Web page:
Age, Gender, Society, Isolation
What: The Biggest Loneliness Study
- Researched by Joanna Cichuta (INNER FIRE Co-Founder & Wellness Practitioner)
- Psychology Today
Great For: Dealing With Loneliness, Mental Health, Emotional Health
The scientists analysed the largest group of volunteers that has ever been investigated regarding loneliness. Here is what they have found:
Age affects loneliness
While one might think that older people might feel lonelier, the study showed that the opposite is true: Older people clearly reported less frequent loneliness than younger people.
Gender affects loneliness
Men reported more frequent loneliness than women
Society affects loneliness
People who lived in individualistic societies (such as the U.S.), in which individual success is an important life goal, reported more frequent loneliness than people living in more collectivistic societies (such as Guatemala), in which the needs and goals of a larger group such as the family are more important than individual success. This effect was stronger for men and older people.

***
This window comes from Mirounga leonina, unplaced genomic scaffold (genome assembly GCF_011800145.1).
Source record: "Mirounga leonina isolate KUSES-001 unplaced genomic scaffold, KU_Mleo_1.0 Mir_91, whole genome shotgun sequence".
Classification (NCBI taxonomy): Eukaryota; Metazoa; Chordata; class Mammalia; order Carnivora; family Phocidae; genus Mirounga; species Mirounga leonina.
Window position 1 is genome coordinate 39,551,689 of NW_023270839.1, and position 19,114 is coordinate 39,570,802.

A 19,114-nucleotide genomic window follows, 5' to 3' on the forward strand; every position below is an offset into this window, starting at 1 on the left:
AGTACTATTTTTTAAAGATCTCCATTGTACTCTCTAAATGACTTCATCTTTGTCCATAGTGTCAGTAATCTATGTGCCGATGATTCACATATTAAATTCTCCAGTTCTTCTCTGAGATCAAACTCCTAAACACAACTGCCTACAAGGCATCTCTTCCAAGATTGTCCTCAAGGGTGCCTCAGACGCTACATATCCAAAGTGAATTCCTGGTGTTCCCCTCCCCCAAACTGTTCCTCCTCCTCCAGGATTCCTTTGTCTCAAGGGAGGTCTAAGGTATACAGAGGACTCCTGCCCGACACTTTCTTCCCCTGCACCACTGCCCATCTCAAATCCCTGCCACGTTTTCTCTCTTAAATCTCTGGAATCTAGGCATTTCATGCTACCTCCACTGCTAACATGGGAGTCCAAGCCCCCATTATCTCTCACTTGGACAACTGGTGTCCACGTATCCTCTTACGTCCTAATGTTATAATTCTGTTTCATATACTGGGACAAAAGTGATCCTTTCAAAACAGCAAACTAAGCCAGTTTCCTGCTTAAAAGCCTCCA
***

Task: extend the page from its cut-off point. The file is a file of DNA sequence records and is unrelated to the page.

Health Risks of Loneliness
Although it’s hard to measure social isolation and loneliness precisely, there is strong evidence that many adults aged 50 and older are socially isolated or lonely in ways that put their health at risk. Recent studies found that:
Social isolation significantly increased a person’s risk of premature death from all causes, a risk that may rival those of smoking, obesity, and physical inactivity.
Social isolation was associated with about a 50% percent increased risk of dementia.
Poor social relationships (characterized by social isolation or loneliness) were associated with a 29% increased risk of heart disease and a 32% increased risk of stroke.
Loneliness was associated with higher rates of depression, anxiety, and suicide.
Loneliness among heart failure patients was associated with a nearly 4 times increased risk of death, 68% increased risk of hospitalization, and 57% increased risk of emergency department visits.